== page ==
Step up your Game, NDSP & SBPD

I had to carry an aluminum baseball bat with me on campus Saturday night.

When my roommate met me there, she took one look at me and jokingly yelled, “Why do you have a baseball bat?”

My reply?

“Someone was abducted from campus last night - I’M NOT F***ING AROUND!”

Because after reading the email from NDSP hours before about how someone was abducted FROM Notre Dame’s campus, I didn’t feel safe walking alone that night. Come to think of it, I RARELY feel safe walking on campus or in the surrounding areas these days.

Lemme tell ya why:

Last year, someone I love was held at gunpoint and robbed right at the entrance to Clover Village, straight across the street from the Lacrosse field.

This year, one block north of my townhome, three students were robbed in the same fashion.

Two weeks ago, a man was shot and killed outside the South Bend Avenue Apartments in the broad daylight. These apartments are just south of campus, and I drive past them multiple times each and every day.

One week ago, an email was sent out that a student’s house was robbed - while they were sitting inside of it. 

But now the fact that these brazen criminals are actually coming ONTO the University's campus and having the GALL to abduct a student with potentially no actual weapon should officially lead us to one major conclusion: NDSP, South Bend Police, and the University of Notre Dame itself aren’t doing enough to keep people safe. These crimes appear to be escalating, both in magnitude and frequency.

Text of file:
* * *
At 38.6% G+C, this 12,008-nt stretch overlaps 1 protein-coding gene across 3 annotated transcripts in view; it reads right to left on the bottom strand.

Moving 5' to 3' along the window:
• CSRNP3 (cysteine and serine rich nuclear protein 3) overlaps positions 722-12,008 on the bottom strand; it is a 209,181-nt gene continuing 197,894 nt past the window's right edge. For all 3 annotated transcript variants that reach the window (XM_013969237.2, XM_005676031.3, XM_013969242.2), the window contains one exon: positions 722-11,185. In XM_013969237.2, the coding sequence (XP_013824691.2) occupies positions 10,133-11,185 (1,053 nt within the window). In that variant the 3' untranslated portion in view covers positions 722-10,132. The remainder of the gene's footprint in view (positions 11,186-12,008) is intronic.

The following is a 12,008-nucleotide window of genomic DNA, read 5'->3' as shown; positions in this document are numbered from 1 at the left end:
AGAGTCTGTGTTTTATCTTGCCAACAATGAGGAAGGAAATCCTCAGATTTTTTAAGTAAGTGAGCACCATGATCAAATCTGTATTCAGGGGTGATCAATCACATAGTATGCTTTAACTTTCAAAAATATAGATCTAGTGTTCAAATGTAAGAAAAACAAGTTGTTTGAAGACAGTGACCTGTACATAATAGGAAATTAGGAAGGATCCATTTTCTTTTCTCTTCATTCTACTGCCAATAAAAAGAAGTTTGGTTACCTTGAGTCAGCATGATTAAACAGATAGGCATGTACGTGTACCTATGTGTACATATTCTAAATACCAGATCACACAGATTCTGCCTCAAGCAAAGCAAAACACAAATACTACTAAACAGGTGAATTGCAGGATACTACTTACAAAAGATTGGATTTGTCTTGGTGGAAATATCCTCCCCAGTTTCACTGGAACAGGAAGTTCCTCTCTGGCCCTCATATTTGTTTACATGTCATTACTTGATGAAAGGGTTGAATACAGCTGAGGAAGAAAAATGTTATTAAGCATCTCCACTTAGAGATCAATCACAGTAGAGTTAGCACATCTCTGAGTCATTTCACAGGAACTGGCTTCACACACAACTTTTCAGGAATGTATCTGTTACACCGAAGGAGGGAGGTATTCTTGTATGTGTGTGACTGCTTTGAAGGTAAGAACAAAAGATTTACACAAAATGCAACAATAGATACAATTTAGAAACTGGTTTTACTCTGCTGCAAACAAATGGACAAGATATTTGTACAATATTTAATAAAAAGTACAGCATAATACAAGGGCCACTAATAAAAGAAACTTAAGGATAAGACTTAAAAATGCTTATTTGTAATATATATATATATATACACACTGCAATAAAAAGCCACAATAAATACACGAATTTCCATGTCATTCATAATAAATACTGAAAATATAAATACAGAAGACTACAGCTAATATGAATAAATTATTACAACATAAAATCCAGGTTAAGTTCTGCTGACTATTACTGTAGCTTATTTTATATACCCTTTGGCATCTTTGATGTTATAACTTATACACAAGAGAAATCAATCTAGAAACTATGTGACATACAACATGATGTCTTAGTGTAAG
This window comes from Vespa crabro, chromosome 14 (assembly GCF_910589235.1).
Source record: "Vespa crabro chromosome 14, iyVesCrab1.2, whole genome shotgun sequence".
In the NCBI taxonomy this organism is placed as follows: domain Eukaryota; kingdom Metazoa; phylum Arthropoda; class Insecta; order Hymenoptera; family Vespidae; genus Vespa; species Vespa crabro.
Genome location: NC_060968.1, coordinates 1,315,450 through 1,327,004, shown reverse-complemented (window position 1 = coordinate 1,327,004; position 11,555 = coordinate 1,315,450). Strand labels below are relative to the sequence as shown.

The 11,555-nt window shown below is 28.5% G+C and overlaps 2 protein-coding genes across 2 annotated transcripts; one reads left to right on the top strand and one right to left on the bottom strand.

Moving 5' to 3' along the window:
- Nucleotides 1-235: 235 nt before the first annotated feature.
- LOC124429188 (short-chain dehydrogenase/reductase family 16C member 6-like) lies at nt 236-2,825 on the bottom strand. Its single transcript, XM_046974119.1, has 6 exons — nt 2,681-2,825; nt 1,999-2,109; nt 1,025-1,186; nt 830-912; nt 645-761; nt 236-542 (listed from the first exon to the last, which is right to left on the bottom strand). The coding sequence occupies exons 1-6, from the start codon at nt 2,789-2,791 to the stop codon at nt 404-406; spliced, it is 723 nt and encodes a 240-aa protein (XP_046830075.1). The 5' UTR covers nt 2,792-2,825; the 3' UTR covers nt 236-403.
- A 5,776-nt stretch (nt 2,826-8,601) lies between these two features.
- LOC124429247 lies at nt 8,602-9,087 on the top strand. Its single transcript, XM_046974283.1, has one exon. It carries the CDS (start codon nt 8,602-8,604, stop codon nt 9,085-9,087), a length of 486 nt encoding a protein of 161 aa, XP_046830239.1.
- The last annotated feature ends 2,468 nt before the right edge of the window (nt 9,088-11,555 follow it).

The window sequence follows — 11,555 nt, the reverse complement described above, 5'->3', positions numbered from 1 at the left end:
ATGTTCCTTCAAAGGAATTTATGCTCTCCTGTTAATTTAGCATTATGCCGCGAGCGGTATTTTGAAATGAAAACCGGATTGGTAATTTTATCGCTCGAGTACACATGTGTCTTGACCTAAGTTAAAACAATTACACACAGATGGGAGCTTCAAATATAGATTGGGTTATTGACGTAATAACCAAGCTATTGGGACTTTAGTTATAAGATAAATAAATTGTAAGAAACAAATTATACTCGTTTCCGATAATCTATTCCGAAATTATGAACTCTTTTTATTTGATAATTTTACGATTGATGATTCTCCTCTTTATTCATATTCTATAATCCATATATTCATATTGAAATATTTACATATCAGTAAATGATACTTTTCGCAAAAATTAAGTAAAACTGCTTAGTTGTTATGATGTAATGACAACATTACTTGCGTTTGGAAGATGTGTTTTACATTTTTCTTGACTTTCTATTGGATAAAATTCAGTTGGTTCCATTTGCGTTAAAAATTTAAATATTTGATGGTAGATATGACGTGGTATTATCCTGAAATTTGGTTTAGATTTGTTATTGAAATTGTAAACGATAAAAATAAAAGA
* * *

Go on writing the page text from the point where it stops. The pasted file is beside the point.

Sure, there’s a new initiative called “O’SNAP” that drives people around campus at night. And there’s a few Blue Light Emergency Buttons on campus. Those are great, but they still not enough. Especially when we get emails like this:

My favorite part is the little blurb that NDSP tossed in at the end of this email announcing the student’s abduction: “Students are encouraged to travel in groups and utilize safe transportation such as licensed cabs or Transpo.” 

Travel in groups? Yes, because that worked so well when THREE students were held at gunpoint and all robbed simultaneously. Yes, the group measure was just such a deterrent.